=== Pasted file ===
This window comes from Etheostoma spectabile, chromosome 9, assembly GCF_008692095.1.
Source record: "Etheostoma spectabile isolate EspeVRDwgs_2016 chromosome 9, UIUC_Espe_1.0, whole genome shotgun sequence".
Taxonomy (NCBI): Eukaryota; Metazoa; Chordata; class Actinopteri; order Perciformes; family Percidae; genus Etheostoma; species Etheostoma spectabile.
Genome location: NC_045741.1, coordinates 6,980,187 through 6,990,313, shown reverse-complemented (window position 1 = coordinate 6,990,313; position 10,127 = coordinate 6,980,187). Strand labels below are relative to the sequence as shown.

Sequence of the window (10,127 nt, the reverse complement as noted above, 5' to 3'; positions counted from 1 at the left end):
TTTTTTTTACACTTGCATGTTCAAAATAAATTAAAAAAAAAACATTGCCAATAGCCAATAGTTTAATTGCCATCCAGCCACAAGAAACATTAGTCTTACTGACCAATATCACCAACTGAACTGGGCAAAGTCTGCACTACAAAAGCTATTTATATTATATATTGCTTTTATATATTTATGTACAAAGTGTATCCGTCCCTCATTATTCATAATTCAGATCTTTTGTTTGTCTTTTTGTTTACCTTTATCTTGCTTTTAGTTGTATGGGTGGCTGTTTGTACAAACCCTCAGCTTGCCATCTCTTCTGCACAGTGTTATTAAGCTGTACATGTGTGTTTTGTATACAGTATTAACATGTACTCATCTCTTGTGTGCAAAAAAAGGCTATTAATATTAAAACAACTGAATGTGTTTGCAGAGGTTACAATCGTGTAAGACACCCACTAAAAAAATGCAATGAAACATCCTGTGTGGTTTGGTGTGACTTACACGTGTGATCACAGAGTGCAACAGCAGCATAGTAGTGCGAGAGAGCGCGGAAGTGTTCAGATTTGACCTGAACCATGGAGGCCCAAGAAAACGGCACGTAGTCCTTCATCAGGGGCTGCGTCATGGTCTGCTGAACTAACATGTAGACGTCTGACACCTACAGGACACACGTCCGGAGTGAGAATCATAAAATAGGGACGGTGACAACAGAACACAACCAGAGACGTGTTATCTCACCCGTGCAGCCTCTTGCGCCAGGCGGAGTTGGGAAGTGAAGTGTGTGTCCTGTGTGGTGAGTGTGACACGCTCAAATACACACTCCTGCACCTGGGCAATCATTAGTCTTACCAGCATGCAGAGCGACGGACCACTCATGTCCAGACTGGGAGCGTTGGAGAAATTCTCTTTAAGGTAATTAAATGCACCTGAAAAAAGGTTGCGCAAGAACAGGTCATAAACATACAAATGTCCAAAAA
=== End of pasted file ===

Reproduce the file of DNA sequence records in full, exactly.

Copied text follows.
This window comes from Etheostoma spectabile, chromosome 9, assembly GCF_008692095.1.
Source record: "Etheostoma spectabile isolate EspeVRDwgs_2016 chromosome 9, UIUC_Espe_1.0, whole genome shotgun sequence".
Taxonomy (NCBI): Eukaryota; Metazoa; Chordata; class Actinopteri; order Perciformes; family Percidae; genus Etheostoma; species Etheostoma spectabile.
Genome location: NC_045741.1, coordinates 6,980,187 through 6,990,313, shown reverse-complemented (window position 1 = coordinate 6,990,313; position 10,127 = coordinate 6,980,187). Strand labels below are relative to the sequence as shown.

Sequence of the window (10,127 nt, the reverse complement as noted above, 5' to 3'; positions counted from 1 at the left end):
TTTTTTTTACACTTGCATGTTCAAAATAAATTAAAAAAAAAACATTGCCAATAGCCAATAGTTTAATTGCCATCCAGCCACAAGAAACATTAGTCTTACTGACCAATATCACCAACTGAACTGGGCAAAGTCTGCACTACAAAAGCTATTTATATTATATATTGCTTTTATATATTTATGTACAAAGTGTATCCGTCCCTCATTATTCATAATTCAGATCTTTTGTTTGTCTTTTTGTTTACCTTTATCTTGCTTTTAGTTGTATGGGTGGCTGTTTGTACAAACCCTCAGCTTGCCATCTCTTCTGCACAGTGTTATTAAGCTGTACATGTGTGTTTTGTATACAGTATTAACATGTACTCATCTCTTGTGTGCAAAAAAAGGCTATTAATATTAAAACAACTGAATGTGTTTGCAGAGGTTACAATCGTGTAAGACACCCACTAAAAAAATGCAATGAAACATCCTGTGTGGTTTGGTGTGACTTACACGTGTGATCACAGAGTGCAACAGCAGCATAGTAGTGCGAGAGAGCGCGGAAGTGTTCAGATTTGACCTGAACCATGGAGGCCCAAGAAAACGGCACGTAGTCCTTCATCAGGGGCTGCGTCATGGTCTGCTGAACTAACATGTAGACGTCTGACACCTACAGGACACACGTCCGGAGTGAGAATCATAAAATAGGGACGGTGACAACAGAACACAACCAGAGACGTGTTATCTCACCCGTGCAGCCTCTTGCGCCAGGCGGAGTTGGGAAGTGAAGTGTGTGTCCTGTGTGGTGAGTGTGACACGCTCAAATACACACTCCTGCACCTGGGCAATCATTAGTCTTACCAGCATGCAGAGCGACGGACCACTCATGTCCAGACTGGGAGCGTTGGAGAAATTCTCTTTAAGGTAATTAAATGCACCTGAAAAAAGGTTGCGCAAGAACAGGTCATAAACATACAAATGTCCAAAAA